Malawi isn’t on the typical tourist list of must-see places– but come explore this African country so together we can:

BBC by Raphael Tentani

Joyce Banda, who has made history becoming Malawi’s first female president and only the second woman to lead a country in Africa, has a track record of fighting for women’s rights.

She took power over the weekend following the death of 78-year-old President Bingu wa Mutharika, who died in office after heading up the southern Africa country since 2004.

Mr Mutharika’s decision to appoint her as his running mate for the 2009 elections surprised many in Malawi’s mainly conservative, male-dominated society – which had never before had a female vice-president.

She will never be president, how can a mandasi [fritter] seller be president?”

Equally surprising was her decision to publicly stand up to her boss – by refusing to endorse his plans for his brother, Foreign Affairs Minister Peter Mutharika, to succeed him as president in 2014 when he was due to retire.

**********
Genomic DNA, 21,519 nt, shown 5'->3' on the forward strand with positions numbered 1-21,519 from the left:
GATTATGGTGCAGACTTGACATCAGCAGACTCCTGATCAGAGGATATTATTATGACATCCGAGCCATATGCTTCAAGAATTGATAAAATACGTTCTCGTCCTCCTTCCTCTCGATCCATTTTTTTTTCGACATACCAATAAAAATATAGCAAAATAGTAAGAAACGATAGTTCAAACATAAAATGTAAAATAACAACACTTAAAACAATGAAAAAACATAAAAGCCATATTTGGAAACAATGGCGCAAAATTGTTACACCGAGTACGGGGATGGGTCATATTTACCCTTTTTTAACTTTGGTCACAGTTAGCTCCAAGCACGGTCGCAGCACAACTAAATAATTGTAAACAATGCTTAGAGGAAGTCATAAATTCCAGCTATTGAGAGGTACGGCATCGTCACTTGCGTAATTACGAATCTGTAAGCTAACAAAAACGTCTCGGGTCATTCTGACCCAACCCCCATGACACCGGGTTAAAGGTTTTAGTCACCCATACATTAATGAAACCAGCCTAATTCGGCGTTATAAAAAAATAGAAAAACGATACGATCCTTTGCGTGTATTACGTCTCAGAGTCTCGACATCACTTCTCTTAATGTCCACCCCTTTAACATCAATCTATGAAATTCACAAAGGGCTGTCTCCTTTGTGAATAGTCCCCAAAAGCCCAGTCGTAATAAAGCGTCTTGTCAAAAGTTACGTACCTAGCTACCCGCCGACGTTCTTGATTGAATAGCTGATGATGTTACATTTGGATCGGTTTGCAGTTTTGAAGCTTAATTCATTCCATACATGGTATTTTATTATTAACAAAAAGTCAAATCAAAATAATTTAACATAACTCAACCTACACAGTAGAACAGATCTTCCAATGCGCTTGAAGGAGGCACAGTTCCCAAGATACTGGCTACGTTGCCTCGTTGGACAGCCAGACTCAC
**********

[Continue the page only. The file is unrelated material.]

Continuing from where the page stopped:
She was promptly thrown out of the ruling Democratic Progressive Party – and subjected to daily doses of derision at public rallies and on Malawi’s state airwaves.

A senior ruling party official openly said Malawi was “not ready for a female president”, while First Lady Callista Mutharika said Mrs Banda was fooling herself that she was a serious politician – saying she was a mere market woman selling fritters.

“She will never be president, how can a mandasi [fritter] seller be president?” Mrs Mutharika said.

Joyce Banda campaigning with Bingu wa Mutharika
 Joyce Banda fell out with the late President Bingu wa Mutharika

Mrs Banda took all this in her stride, saying she was glad to be identified with market women since more than 80% of Malawian women belong to that category: “Yes, she’s right, I’m indeed a mandasi seller and I’m proud of it because the majority of women in Malawi are like us, mandasi sellers.”

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